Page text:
Robert (Bobby) Haas was a wildly successful financier turned world-famous aerial photographer, but instead of retiring, Bobby Haas went on to build one of the finest motorcycle museums in the world
Robert (Bobby) Haas, who died unexpectedly on 28 September at the age of 74 after a brief respiratory illness, only had his first motorcycle ride a decade ago. However, he was immediately hooked by, as he put it, “the joy of engaging in an activity that has hardly changed at all in the past century, the intoxicating thrill of speed and the distinct aroma of danger that you sense in your nostrils”.
Instead of just buying a bike, Haas decided to assemble one of the most exquisite exhibitions of motorcycle artistry you could ever hope to find. Starting with a 1952 Matchless, he went on to collect more than 200 motorcycles of a multitude of vintages. These are now displayed at the Haas Moto Museum & Sculpture Gallery and another nearby facility in Dallas, Texas.
And what a collection it is. There are more than 150 vintage bikes, dating from 1901 to the present day. The custom collection features bikes by such talents as Jeremy Cupp, Bryan Fuller, Max Hazan, Kurosu Kaichiroh, Shinya Kimura, Craig Rodsmith, Walt Segal and Cristian Sosa, as well as creations by lesser-known custom builders.
Haas admired the focus and commitment of the giants of custom building.
“They are driven by passion not money and are selfless in their sharing of their expertise,” he said.
Furthermore, Haas said, while the lives of many of them had been anything but smooth, “somehow they managed to convert personal strife into professional excellence and to share that excellence with the public at large”.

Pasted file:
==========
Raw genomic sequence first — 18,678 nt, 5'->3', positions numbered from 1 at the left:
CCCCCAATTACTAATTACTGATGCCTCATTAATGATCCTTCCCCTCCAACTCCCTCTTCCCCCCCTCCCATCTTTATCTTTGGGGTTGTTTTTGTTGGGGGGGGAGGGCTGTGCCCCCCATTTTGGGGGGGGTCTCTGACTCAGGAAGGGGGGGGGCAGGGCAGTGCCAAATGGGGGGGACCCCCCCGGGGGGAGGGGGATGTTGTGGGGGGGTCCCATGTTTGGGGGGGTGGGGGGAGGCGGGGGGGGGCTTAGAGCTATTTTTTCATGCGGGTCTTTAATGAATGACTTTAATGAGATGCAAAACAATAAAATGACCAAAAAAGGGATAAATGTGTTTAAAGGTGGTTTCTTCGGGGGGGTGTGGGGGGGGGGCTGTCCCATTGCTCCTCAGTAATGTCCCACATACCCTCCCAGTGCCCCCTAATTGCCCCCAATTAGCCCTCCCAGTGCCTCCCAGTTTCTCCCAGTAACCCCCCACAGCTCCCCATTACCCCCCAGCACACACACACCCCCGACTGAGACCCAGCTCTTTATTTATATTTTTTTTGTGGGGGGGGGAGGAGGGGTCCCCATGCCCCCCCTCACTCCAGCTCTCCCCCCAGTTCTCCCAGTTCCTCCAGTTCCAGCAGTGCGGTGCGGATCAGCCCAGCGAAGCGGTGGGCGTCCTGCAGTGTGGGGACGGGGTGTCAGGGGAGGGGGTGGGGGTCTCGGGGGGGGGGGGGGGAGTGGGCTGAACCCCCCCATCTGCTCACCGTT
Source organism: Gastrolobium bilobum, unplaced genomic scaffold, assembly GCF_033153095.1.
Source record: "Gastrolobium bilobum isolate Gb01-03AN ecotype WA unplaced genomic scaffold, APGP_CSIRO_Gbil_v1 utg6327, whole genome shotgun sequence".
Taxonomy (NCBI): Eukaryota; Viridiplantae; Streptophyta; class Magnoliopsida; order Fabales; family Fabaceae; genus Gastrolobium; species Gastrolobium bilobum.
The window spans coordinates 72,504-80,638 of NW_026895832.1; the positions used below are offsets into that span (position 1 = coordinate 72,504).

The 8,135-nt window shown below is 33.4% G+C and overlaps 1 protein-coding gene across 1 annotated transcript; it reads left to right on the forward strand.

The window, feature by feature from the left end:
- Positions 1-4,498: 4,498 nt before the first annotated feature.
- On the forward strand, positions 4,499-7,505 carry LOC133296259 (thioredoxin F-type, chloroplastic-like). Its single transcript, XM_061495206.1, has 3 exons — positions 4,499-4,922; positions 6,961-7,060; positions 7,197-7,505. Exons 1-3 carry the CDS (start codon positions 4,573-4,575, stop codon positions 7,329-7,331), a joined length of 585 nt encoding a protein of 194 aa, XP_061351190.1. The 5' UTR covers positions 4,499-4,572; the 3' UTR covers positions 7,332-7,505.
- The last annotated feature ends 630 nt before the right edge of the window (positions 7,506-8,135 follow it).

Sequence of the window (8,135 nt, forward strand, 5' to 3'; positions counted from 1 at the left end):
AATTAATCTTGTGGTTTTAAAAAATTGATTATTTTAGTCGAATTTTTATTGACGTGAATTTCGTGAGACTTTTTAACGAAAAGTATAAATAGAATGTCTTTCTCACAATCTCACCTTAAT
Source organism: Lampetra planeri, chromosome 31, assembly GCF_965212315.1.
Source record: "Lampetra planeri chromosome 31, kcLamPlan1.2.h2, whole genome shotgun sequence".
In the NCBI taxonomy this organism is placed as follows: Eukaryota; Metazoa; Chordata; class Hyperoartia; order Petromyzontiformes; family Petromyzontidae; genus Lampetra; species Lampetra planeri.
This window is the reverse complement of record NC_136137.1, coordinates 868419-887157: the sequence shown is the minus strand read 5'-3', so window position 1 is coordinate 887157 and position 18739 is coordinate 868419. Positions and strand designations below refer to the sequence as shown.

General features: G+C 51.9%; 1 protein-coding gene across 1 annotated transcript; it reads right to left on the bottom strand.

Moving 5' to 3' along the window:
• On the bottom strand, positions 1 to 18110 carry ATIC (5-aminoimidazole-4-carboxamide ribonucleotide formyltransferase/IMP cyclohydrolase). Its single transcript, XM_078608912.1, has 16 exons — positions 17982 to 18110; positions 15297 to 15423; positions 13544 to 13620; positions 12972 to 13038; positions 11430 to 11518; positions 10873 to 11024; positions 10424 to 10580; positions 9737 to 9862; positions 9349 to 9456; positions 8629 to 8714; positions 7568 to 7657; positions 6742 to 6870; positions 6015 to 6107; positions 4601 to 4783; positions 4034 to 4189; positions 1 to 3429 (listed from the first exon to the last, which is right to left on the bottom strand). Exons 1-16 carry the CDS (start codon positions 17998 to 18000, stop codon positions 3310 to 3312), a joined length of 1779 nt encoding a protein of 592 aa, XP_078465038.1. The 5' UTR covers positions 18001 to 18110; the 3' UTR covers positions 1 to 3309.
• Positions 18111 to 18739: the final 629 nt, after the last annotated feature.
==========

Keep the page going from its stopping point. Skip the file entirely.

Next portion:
This attitude resonated with a guy who, when he committed himself to a professional path, never settled for something less than excellence as the ultimate goal.
“In this respect, I think I’m no different from what many of our designers and builders of custom cycles bring to their trade,” Haas said.
“That standard is both the fuel for our ambition and an albatross around our neck.”
Famous for the central role he played in a venture capital firm’s acquisition of iconic soft drink manufacturers Dr Pepper and 7 Up in the 1980s, Haas was also the creator of three best-selling National Geographic coffee-table books of aerial photos taken in Africa, Latin America and the Arctic.
Haas found the thrill of riding motorcycles to be a fitting successor to a decade of leaning out of helicopters taking photographs. He said: “In that career as well… we were moving at high speed connected by a harness to an airborne chopper, and there were certainly moments of danger and near calamity.”
Back in 2019, Haas said he felt more rewarded as an artist and museum owner than he did when he completed a successful financial deal.
“At my age, you become much more sensitised to what your legacy will be, and that is hardly ever measured in dollars,” he said.
Haas leaves behind his partner in life and business, Stacey Mayfield, and is survived by three daughters from his 48-year marriage to Candice Haas, as well as four grandchildren.